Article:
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Can I be Held in Contempt After my Case is Dismissed?

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Publish Date: 03/04/2024

Can You be Held in Contempt for Violation of Temporary Order on Child Support or Alimony Even After Dismissal of Your Divorce Case or Entry of Divorce Decree?

Yes, under Georgia law, a contempt action may be filed against you for violation of a temporary order on child support or alimony even after the dismissal of your divorce case or entry of the final judgment and decree in your divorce case.

In Le v. Sherbondy, 799 S.E.2d 178 (Ga. 2017), the wife filed for divorce against her husband. Then, the trial court issued a temporary order requiring the husband to pay child support and half of the child's education costs. When both parties failed to appear at a later hearing in the divorce case, the trial court dismissed the divorce case.

After the dismissal of the divorce case, the wife filed a petition for contempt against her husband alleging that her husband failed to pay child support and other sums due under the temporary order previously issued in their divorce case. The trial denied the wife's petition for contempt on the sole ground that the wife could not file a contempt petition after the divorce case was dismissed.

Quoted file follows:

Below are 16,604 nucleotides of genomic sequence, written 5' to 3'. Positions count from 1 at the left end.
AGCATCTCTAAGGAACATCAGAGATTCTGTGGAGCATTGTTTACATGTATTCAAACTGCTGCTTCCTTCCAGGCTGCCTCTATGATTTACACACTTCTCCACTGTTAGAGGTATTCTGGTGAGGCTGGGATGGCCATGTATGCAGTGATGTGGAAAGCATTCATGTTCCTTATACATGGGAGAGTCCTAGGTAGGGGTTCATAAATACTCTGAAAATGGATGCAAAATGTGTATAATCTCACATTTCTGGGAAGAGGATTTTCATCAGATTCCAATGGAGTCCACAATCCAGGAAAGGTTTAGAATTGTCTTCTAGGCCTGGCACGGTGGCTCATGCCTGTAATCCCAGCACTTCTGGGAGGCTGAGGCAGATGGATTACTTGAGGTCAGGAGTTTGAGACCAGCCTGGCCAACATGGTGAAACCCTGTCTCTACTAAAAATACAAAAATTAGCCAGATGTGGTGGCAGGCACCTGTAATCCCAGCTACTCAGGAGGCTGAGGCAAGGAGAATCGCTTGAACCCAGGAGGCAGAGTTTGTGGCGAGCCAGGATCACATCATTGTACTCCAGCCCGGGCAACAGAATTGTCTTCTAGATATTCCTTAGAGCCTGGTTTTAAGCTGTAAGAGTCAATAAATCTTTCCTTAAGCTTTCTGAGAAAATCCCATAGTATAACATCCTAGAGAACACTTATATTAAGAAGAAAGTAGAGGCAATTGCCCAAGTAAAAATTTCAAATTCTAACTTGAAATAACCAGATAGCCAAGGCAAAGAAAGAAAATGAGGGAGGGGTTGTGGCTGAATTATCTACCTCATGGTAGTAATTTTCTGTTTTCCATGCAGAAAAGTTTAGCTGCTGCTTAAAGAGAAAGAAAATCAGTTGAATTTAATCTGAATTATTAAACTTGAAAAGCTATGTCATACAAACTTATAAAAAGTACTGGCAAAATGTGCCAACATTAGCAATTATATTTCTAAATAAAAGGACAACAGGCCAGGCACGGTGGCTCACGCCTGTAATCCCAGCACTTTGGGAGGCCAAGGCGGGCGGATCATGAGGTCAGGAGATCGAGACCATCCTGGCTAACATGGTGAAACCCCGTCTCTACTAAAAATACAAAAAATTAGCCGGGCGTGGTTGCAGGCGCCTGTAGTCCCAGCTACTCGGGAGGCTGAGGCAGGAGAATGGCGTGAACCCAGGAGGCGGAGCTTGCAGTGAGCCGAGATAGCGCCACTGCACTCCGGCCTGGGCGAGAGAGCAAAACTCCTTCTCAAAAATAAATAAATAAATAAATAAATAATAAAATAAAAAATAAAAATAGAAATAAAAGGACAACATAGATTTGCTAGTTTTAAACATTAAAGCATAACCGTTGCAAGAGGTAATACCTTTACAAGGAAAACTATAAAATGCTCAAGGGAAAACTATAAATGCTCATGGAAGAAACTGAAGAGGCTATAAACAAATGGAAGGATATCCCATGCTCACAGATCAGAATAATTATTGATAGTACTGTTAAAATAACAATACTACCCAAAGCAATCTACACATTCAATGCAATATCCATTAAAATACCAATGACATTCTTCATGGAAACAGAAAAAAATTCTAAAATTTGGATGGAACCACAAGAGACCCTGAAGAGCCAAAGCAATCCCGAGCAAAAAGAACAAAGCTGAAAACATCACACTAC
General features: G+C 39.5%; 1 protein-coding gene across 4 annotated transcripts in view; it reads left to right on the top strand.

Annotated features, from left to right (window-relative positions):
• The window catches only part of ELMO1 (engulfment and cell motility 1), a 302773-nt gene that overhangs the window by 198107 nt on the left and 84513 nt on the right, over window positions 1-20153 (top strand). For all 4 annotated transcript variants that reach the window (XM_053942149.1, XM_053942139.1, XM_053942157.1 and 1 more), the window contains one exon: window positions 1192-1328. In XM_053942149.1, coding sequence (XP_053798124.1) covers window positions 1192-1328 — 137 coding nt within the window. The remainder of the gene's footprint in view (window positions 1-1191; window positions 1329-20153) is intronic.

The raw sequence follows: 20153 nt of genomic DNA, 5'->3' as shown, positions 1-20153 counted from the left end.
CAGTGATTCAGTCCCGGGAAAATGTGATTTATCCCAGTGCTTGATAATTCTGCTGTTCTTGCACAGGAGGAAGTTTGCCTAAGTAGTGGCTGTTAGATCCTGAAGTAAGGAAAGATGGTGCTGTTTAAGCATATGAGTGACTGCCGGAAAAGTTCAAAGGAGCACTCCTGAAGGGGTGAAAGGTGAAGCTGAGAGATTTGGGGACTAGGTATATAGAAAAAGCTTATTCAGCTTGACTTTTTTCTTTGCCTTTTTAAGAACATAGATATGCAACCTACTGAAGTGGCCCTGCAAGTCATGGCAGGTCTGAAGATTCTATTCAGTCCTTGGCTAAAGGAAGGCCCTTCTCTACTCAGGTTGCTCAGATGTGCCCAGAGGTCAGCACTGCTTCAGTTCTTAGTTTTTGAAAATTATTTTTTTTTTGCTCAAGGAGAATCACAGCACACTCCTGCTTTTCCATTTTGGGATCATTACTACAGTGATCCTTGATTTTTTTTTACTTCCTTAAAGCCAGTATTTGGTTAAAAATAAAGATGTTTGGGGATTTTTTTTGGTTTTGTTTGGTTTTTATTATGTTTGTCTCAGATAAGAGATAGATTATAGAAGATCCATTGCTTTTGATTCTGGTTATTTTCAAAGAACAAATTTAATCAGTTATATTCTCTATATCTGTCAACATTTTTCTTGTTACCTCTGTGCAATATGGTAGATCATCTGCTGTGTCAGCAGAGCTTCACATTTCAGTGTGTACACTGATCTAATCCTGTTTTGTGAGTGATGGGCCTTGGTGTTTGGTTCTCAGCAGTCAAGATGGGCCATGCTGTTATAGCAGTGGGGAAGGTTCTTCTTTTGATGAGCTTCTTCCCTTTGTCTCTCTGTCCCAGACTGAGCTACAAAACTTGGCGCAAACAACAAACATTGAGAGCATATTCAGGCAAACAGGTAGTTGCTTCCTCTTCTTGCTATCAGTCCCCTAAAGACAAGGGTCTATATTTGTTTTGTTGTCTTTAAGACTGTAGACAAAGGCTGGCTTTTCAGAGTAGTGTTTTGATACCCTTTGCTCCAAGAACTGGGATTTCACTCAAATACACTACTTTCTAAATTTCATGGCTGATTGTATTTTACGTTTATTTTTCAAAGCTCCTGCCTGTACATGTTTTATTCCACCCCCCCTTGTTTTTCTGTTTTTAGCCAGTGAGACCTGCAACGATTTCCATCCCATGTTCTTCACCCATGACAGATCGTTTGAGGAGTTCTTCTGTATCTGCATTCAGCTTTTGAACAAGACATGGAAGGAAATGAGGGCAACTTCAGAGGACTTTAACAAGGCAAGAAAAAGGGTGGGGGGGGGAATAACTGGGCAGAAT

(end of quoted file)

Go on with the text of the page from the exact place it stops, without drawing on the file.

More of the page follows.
The wife appealed, and the Supreme Court of Georgia reversed the trial court's ruling and remanded the case. The Georgia Supreme Court explained that it had held in the past that the dismissal of an underlying domestic relations action does not bar the later enforcement by contempt of temporary alimony payments that became due before the dismissal. It also explained that it had held in the past that the entry of a final decree of divorce did not bar a party from seeking to enforce by contempt temporary child support payments that accrued before the entry of the decree of divorce and that it also held in the past that a claim for past due temporary alimony which accrued before the entry of the final decree of divorce may be subject of contempt petition initiated after the entry of the final decree of divorce.

Reasoning that application of a similar rule is even more compelling in a case where temporary child support is at issue, the Georgia Supreme Court held that the trial court's dismissal of the divorce case did not bar the wife from subsequently seeking to hold her husband in contempt for his alleged failure to pay temporary child support that accrued prior to the dismissal of the divorce case.

Written by: Daesik Shin


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